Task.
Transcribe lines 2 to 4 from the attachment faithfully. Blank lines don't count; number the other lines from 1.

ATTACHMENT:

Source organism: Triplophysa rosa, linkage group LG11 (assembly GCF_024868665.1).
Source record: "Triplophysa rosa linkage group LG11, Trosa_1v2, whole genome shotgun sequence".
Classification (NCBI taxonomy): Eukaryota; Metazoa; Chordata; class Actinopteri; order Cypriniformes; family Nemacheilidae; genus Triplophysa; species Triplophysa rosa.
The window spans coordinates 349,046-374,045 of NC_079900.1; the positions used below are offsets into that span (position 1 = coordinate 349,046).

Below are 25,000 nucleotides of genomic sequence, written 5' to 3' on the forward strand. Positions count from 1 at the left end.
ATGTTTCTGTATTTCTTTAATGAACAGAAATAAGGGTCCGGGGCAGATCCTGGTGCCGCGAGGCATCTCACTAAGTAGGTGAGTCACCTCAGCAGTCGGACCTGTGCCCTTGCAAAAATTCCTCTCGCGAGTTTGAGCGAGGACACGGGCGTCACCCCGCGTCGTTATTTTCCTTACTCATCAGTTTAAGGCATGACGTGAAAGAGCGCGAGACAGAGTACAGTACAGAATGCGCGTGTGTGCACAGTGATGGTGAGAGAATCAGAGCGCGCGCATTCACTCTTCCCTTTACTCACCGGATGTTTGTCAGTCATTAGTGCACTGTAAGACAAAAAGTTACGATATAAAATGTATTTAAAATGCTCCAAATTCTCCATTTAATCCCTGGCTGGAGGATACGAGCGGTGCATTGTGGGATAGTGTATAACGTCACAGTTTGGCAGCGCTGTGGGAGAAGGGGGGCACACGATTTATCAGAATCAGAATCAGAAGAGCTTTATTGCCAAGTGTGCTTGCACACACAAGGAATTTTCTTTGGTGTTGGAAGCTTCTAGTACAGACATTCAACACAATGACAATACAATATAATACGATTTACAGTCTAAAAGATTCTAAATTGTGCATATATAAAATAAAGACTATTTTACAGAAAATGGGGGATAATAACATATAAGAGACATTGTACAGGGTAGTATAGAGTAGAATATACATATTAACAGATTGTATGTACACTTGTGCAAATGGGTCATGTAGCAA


Source record: "Triplophysa rosa linkage group LG11, Trosa_1v2, whole genome shotgun sequence".
Classification (NCBI taxonomy): Eukaryota; Metazoa; Chordata; class Actinopteri; order Cypriniformes; family Nemacheilidae; genus Triplophysa; species Triplophysa rosa.
The window spans coordinates 349,046-374,045 of NC_079900.1; the positions used below are offsets into that span (position 1 = coordinate 349,046).